Operations management mistakes are nearly always costly. A mistake in operations management could have wide-ranging consequences. Some mistakes are worse than others, and some mistakes will absolutely end a business.
This is especially true when it comes to schedules and costs. Operations management is all about efficiency. The best operations managers know how to plan, organize, and supervise production to ensure the fastest and best products and services.
Whether you are an operations manager or hope to hire one, listed below are eight common operations management mistakes you don’t want your company to suffer.
1. Neglecting to Document Existing Processes
Operations managers (OMs) are tasked with improving business processes. This entails observing and understanding the processes as they are. Once new processes are put in place, OMs need to compare the new system against the old one to verify that they have made improvements. Without that initial documentation, there is no telling whether an OM is doing a good job or not. This mistake could waste company resources for months or even years.
2. Failing to Record Objectives
It’s important that companies and OMs state business goals clearly. They need to document objectives from the earliest stages of a project to ensure that everyone understands the intended outcome. If necessary, key terms should be defined to prevent misunderstandings or miscommunications. This will keep an OM on task and reduce the likelihood of costly deviations from the plan.
3. Lacking Key Performance Metrics
Speaking of setting goals, no goal is sufficient if it doesn’t include at least one metric. Performance metrics allow OMs to verify that their efforts have a positive effect. All metrics should be quantitative and relevant. The best metrics are easy to obtain.
Some examples of typical OM metrics include:
- the time an operation takes to complete a task;
- the time needed for one product to complete its processes start to finish;
- the quantity of inventory in the process;
- the consistency of an operation; and
- the conformity of a product to stated standards.
4. Choosing Not to Standardize Processes
Standardizing processes is one of the more important steps toward improving efficiency. This is especially true when a business has multiple production centers for the same products. Standardization helps to ensure a universal quality in products and services. The best spend plenty of time covering standardization because it is so important in an OM’s toolkit.
5. Over-Complicating Processes
Any operation is much more prone to mistakes when the processes involved are complex. An OM needs to take advantage of opportunities to simplify. They also need to resist the temptation to overthink when it comes to designing new processes.
A few good indications that a process is overly complicated would be the statement “We’ve always done it that way” or an inability to describe a process in detail. OMs who fail to identify and rectify overcomplicated processes — or worse, OMs who develop brand-new processes that are too complex — will waste company time and money.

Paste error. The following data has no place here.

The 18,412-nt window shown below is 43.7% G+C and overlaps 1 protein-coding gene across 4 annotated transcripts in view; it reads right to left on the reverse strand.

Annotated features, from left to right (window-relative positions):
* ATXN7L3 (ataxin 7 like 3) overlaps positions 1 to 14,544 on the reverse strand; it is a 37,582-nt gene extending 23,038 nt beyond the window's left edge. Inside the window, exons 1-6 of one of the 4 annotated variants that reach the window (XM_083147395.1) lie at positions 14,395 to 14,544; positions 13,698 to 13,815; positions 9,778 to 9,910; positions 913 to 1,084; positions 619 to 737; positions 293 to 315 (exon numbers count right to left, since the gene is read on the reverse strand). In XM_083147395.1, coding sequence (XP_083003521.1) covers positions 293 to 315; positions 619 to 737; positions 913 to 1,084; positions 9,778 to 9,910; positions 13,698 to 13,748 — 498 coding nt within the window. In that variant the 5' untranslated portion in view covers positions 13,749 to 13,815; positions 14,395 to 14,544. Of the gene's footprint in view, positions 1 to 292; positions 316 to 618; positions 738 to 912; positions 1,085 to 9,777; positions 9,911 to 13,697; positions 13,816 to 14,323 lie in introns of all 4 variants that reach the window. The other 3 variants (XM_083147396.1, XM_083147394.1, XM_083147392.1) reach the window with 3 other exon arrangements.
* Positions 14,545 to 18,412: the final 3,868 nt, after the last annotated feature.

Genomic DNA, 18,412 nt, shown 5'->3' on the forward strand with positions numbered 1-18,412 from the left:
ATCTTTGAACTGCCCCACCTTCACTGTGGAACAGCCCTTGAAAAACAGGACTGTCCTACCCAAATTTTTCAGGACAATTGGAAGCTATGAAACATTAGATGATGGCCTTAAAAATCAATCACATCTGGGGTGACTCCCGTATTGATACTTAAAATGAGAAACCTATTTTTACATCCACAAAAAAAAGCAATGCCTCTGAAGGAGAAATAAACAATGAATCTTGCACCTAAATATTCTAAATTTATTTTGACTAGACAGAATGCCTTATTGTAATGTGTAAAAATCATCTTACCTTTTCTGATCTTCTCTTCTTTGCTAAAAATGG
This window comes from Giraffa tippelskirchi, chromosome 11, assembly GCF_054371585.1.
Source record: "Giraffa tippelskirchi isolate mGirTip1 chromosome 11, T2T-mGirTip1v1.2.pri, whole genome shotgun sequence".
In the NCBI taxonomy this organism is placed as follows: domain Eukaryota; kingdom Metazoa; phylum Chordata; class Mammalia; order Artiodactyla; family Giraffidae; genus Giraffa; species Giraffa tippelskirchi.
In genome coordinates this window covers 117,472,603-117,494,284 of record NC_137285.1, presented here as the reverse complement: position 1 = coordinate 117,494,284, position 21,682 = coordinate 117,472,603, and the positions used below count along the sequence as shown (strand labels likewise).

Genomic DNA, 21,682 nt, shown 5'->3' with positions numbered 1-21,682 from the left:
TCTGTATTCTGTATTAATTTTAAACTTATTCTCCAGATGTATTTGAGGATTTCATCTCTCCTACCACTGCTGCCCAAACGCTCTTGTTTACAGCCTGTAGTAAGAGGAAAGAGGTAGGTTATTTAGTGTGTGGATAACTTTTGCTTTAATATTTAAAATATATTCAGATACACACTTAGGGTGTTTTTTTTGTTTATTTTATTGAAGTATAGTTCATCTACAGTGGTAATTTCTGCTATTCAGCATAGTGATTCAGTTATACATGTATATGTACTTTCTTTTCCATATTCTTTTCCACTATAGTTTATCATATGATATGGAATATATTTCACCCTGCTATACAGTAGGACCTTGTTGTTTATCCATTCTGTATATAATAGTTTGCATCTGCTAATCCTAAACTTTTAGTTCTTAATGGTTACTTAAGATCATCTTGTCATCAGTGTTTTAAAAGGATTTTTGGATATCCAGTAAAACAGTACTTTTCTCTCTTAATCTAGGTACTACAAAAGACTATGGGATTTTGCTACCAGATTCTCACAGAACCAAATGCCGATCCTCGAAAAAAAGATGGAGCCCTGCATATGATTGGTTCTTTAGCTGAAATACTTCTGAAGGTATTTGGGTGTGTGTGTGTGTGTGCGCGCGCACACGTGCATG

6. Overlooking the Bottleneck
A bottleneck is a resource with the smallest capacity. This typically results in limited production. There may be no eliminating the bottleneck entirely, but being able to identify it is key. Spotting bottlenecks helps businesses keep them from negatively affecting production and quality.
Unfortunately, some OMs don’t bother looking for the bottleneck. Sometimes they can misidentify it, leaving the true bottleneck to wreak havoc on production.
7. Automating Wantonly
Oftentimes, automation reduces expenses, cuts downtime, and provides other noteworthy positives. Other times, automation cements bad processes, resulting in all sorts of wasted resources.
It’s tempting to use all digital tools available, especially those that seem to eliminate inefficiencies and cut costs as most automation services claim to do. Before using an enterprise management system to automate processes, OMs need to be careful to weed out any bad processes that could cause inefficiencies. It might be useful to enroll in operations management courses. These courses focus on digital strategy, which will guide OMs in selecting beneficial software and automation tools.
8. Forgetting About the Customer
Finally, the customer is the most important element of any business plan or process. The customer gets to decide the appropriate quality for products or services, not the OM.
OMs who ignore customer behavior are simply not doing their job correctly. OMs need to focus their performance metrics on customer preferences. After that, they need to align processes with product development and marketing. This helps to ensure customers are getting exactly what they want.
Remain Alert to Operations Management Mistakes
Mistakes are inefficient, which is why operations managers should do everything they can to avoid them. By recognizing the most devastating mistakes in operations management, OMs and businesses alike can avoid catastrophe and find success.